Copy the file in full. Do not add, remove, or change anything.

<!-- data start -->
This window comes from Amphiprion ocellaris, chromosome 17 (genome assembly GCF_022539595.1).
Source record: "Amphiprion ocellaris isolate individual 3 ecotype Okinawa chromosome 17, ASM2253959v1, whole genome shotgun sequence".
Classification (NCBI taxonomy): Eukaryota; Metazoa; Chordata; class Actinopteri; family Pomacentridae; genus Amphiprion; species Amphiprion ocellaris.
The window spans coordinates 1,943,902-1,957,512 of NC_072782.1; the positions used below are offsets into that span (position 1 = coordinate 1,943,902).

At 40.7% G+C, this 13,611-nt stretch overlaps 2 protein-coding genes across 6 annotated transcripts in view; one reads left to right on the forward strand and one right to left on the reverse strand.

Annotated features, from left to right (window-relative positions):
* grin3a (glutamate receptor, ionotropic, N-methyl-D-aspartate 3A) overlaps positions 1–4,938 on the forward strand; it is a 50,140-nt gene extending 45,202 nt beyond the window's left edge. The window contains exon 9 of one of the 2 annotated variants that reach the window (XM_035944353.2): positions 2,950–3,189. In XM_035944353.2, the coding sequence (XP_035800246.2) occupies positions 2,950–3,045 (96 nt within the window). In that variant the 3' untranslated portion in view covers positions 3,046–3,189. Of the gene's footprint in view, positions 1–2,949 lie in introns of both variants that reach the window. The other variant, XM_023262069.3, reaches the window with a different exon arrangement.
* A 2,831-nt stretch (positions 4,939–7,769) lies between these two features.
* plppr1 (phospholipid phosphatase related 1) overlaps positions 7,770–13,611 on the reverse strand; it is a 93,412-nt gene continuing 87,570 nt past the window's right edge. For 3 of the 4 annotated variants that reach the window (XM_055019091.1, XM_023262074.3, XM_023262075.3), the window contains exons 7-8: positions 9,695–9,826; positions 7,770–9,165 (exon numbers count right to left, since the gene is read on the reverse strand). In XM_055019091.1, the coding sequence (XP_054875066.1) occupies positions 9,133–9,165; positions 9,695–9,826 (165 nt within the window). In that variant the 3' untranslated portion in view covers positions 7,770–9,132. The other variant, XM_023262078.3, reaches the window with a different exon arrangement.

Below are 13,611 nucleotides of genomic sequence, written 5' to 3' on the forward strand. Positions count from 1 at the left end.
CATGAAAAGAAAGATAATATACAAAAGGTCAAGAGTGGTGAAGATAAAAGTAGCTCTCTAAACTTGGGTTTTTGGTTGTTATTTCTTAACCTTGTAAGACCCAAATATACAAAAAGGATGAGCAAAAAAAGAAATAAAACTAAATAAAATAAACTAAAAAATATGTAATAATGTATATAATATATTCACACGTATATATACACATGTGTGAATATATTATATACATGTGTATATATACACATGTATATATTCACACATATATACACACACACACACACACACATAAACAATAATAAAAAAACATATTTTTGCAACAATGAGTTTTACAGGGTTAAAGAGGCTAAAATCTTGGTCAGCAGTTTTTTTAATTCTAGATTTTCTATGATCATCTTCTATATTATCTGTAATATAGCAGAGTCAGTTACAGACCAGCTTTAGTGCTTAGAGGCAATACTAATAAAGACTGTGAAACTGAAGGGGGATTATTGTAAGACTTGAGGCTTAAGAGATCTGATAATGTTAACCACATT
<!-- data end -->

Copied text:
This window comes from Amphiprion ocellaris, chromosome 17 (genome assembly GCF_022539595.1).
Source record: "Amphiprion ocellaris isolate individual 3 ecotype Okinawa chromosome 17, ASM2253959v1, whole genome shotgun sequence".
Classification (NCBI taxonomy): Eukaryota; Metazoa; Chordata; class Actinopteri; family Pomacentridae; genus Amphiprion; species Amphiprion ocellaris.
The window spans coordinates 1,943,902-1,957,512 of NC_072782.1; the positions used below are offsets into that span (position 1 = coordinate 1,943,902).

At 40.7% G+C, this 13,611-nt stretch overlaps 2 protein-coding genes across 6 annotated transcripts in view; one reads left to right on the forward strand and one right to left on the reverse strand.

Annotated features, from left to right (window-relative positions):
* grin3a (glutamate receptor, ionotropic, N-methyl-D-aspartate 3A) overlaps positions 1–4,938 on the forward strand; it is a 50,140-nt gene extending 45,202 nt beyond the window's left edge. The window contains exon 9 of one of the 2 annotated variants that reach the window (XM_035944353.2): positions 2,950–3,189. In XM_035944353.2, the coding sequence (XP_035800246.2) occupies positions 2,950–3,045 (96 nt within the window). In that variant the 3' untranslated portion in view covers positions 3,046–3,189. Of the gene's footprint in view, positions 1–2,949 lie in introns of both variants that reach the window. The other variant, XM_023262069.3, reaches the window with a different exon arrangement.
* A 2,831-nt stretch (positions 4,939–7,769) lies between these two features.
* plppr1 (phospholipid phosphatase related 1) overlaps positions 7,770–13,611 on the reverse strand; it is a 93,412-nt gene continuing 87,570 nt past the window's right edge. For 3 of the 4 annotated variants that reach the window (XM_055019091.1, XM_023262074.3, XM_023262075.3), the window contains exons 7-8: positions 9,695–9,826; positions 7,770–9,165 (exon numbers count right to left, since the gene is read on the reverse strand). In XM_055019091.1, the coding sequence (XP_054875066.1) occupies positions 9,133–9,165; positions 9,695–9,826 (165 nt within the window). In that variant the 3' untranslated portion in view covers positions 7,770–9,132. The other variant, XM_023262078.3, reaches the window with a different exon arrangement.

Below are 13,611 nucleotides of genomic sequence, written 5' to 3' on the forward strand. Positions count from 1 at the left end.
CATGAAAAGAAAGATAATATACAAAAGGTCAAGAGTGGTGAAGATAAAAGTAGCTCTCTAAACTTGGGTTTTTGGTTGTTATTTCTTAACCTTGTAAGACCCAAATATACAAAAAGGATGAGCAAAAAAAGAAATAAAACTAAATAAAATAAACTAAAAAATATGTAATAATGTATATAATATATTCACACGTATATATACACATGTGTGAATATATTATATACATGTGTATATATACACATGTATATATTCACACATATATACACACACACACACACACACATAAACAATAATAAAAAAACATATTTTTGCAACAATGAGTTTTACAGGGTTAAAGAGGCTAAAATCTTGGTCAGCAGTTTTTTTAATTCTAGATTTTCTATGATCATCTTCTATATTATCTGTAATATAGCAGAGTCAGTTACAGACCAGCTTTAGTGCTTAGAGGCAATACTAATAAAGACTGTGAAACTGAAGGGGGATTATTGTAAGACTTGAGGCTTAAGAGATCTGATAATGTTAACCACATT